Tuesday, November 29, 2011

last pot

I was really excited about going to Chengdu and no, not only for the pandas.  Every Chinese friend we have has talked to us about visiting Sichuan Provence and how amazing and spicy the food is there.  Amazing and spicy?  I’m in!

I wanted to try as many of the specialties that I could while there, but because of our limited time and hectic tour schedule, we really only had one chance at dinner Saturday night.  One person in the group insisted on organizing dinner, meaning we didn’t get much of a say about where we were going for dinner. And guess what??


Yeah, another Chinese hot pot.  Oily and gross. 

I did discover that it wasn’t anise in the previous hot pot and actually the Sichuan pepper- which to me tastes like  spicy anise with almost a numbing feeling in your mouth when you eat it. 


See those green berry-looking things hanging there?  Those are Sichuan peppers. Word to the wise-  if you don’t like anise - you won’t like these.

Anyway, I am on a total strike from any further hot pot meals in China. 

Thursday, November 10, 2011


I adored hot pots in Japan.  Well, except for that whole “sea pig” incident. 

A boiling pot of water, thinly sliced beef, vegetables, maybe some udon noodles and a little dipping sauce and you have yourself one yummy and also healthy meal.  I totally plan on getting a table top unit when we get home.  And have a kitchen.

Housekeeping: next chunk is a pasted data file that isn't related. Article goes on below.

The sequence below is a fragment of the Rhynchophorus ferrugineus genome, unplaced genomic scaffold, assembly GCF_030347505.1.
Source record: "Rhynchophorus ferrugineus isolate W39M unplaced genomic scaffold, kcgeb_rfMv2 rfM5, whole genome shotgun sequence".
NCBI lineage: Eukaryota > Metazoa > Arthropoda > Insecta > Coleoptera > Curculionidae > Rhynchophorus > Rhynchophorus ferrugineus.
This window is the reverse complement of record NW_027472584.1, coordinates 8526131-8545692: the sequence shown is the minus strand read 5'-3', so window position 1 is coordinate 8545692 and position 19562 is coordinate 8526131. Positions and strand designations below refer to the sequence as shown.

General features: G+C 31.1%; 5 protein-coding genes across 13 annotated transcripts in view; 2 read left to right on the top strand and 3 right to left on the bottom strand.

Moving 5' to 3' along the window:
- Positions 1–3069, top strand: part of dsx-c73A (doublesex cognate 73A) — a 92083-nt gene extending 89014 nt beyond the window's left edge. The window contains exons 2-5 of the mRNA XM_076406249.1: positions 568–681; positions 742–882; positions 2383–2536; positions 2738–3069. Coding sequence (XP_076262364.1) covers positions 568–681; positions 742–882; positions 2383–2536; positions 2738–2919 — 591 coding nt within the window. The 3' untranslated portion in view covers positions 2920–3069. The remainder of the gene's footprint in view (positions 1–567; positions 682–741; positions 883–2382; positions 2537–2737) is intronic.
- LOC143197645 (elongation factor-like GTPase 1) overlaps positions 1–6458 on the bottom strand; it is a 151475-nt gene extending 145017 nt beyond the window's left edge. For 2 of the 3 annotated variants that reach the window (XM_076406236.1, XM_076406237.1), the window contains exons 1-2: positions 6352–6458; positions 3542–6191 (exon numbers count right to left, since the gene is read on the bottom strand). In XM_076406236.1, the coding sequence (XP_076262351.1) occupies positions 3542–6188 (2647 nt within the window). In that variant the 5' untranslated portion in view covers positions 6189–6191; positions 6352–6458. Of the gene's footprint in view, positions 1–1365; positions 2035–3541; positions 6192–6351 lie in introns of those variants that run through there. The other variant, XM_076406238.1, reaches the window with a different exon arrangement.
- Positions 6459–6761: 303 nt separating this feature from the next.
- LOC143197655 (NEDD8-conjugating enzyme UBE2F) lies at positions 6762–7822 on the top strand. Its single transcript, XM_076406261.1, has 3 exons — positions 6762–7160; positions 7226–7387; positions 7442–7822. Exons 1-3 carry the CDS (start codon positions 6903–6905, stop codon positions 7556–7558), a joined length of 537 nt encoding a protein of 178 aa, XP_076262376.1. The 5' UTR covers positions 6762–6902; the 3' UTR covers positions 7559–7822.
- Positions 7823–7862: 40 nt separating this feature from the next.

We went to hot pot in Hohhot (yes, it does rhyme- I think) and I was not impressed…


Although I did like the whole concept of a spicy pot, I hated (read: really freaking hated) that they put anise in the water and it was oily. We had beef and lamb and it just wasn’t that great to me.  The noodles they gave us took about 10 minutes to cook and were too gummy.  The pot was also a mile away from each seat (and I’m not considered short here) so cooking was a laborious  up and down nightmare. 

Also, there were these weird fish balls that really grossed me out…


I’m sure we’ll try it again before we leave, but so far- I am not impressed.

Tuesday, November 8, 2011


Our lunch with the sweet Mongolian family has so far been the best food I’ve had in China.

Spicy tofu, celery with chicken, egg with tomatoes (the eggs were fresh from the chickens wandering about), shredded potato stir fry, steamed bread and some sort of pickled radish…


My favorite was these delicious steamed buns filled with lamb and potatoes that she made in her giant steamer…


We ended with some tea with fresh milk (why do I think we can go around partaking in unpasteurized dairy products in developing countries?!?)…


I didn’t care for the tea, but the meal was truly one to remember.  Huddled around a small table in the kitchen of this sweet, sweet family was just incredible.  I really felt like we were in an episode of “No Reservations”.  Truly amazing!!